After months of research, I finally got to put a project of mine to the test this week. I've been on a deep dive into the science of decision making since I came to realize that I wasn't quite the intuitive savant that I thought I was. There's a laundry list of human biases that hinder our decision making along with some quantitative methods to alleviate these biases. The result of my efforts was a combination of some of these lessons into a set of processes and models designed for making effective forecasts and decisions.
While mentally I had been on the quantitative bandwagon for some time, this was my first chance to put these tools into practice. Part of this methodology requires that you make and track your forecasts with clear, objective numbers that can be later reassessed for their accuracy. This part, to my surprise, really fucking sucked.
It's generally pretty easy to throw out some prediction, be it in life or business, and just move on with our days. The reason being is that we use fluffy language and half-assed gut-intuitions that provide a margin of safety if we end up being wrong. And basically nobody records their forecasts to be later checked for accuracy.
Let's take an example that you might hear on TV today, "Trump is gonna lose. He's butchered the COVID response."
Here we've got a hypothesis: Trump will lose the upcoming election, because of his reaction to the COVID pandemic. This is something that sounds ripe to come from the mouths of political pundits on CNN or MSNBC. But what do these words actually mean? Are we saying that not only is Trump going to lose 100% of the time, the factor deciding his loss will 100% be caused by his poor reaction to the COVID pandemic? If so, this is a bold assessment. With this level of certainty, we'd imagine this hypothetical political pundit would literally bet his house on Joe Biden winning given his -130 odds to win according to sportsbooks (meaning for every $130 the pundit bets, he wins $100 in return). Yet despite the certitude spouted from the talking heads on cable news, somehow I don't think many of them are printing money playing political futures at casinos.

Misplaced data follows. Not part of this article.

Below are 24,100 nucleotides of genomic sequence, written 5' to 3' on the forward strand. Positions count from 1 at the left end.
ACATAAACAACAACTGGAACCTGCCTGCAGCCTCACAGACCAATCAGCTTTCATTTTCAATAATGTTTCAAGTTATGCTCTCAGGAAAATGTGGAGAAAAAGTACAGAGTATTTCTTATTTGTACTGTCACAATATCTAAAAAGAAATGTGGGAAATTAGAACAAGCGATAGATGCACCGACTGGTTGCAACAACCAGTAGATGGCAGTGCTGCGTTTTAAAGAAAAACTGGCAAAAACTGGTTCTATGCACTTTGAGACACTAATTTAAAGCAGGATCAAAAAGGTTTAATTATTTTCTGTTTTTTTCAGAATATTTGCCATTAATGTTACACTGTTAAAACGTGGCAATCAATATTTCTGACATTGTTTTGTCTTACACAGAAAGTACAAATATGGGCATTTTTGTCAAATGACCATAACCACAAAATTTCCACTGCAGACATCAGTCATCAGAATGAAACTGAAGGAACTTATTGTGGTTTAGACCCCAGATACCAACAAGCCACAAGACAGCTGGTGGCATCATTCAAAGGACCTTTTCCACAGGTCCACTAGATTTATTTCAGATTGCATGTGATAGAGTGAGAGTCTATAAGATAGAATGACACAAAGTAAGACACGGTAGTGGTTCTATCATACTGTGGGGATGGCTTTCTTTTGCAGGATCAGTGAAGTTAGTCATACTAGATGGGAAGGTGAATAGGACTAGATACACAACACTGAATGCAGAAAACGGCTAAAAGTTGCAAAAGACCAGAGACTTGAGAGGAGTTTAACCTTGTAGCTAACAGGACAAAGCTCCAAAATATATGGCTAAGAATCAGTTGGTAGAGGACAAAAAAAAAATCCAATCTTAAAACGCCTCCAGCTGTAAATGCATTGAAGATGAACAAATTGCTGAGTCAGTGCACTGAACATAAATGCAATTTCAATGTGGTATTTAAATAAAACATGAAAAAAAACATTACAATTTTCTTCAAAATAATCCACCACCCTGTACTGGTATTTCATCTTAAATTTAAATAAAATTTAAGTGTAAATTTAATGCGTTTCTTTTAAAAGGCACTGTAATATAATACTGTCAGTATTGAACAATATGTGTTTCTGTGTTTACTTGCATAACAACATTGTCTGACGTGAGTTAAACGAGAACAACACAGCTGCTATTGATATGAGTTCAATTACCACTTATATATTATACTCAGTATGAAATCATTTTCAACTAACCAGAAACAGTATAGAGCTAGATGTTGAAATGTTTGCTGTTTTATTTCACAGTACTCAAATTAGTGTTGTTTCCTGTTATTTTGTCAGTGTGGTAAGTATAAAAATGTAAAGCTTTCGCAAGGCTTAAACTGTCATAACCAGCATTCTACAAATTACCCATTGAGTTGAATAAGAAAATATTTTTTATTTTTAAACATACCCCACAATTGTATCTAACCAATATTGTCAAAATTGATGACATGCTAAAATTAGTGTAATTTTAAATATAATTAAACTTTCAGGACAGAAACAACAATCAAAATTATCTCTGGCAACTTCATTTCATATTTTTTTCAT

Researcher and political scientist Phillip Tetlock has set out to put the expertise of political pundits (among other experts) to the test. In a study spanning 20 years, he took hundreds of public commentators and asked them to assess the quantitative probability of a set of future events in areas both inside and outside their expertise. Given three possible outcomes on a question, the experts were asked to select probabilities for each possible outcome in terms of a percentage chance. The results? The experts performed worse than if they had simply given each outcome an equal 33% chance of occurring. Or in Tetlock's words, the experts performed worse than a group of dart-throwing chimps.
It's findings like this that motivated me to implement tools in my work and general life that avoided the pitfalls of expert intuition. What I underestimated, however, was just how hard it would be to put these lessons into practice.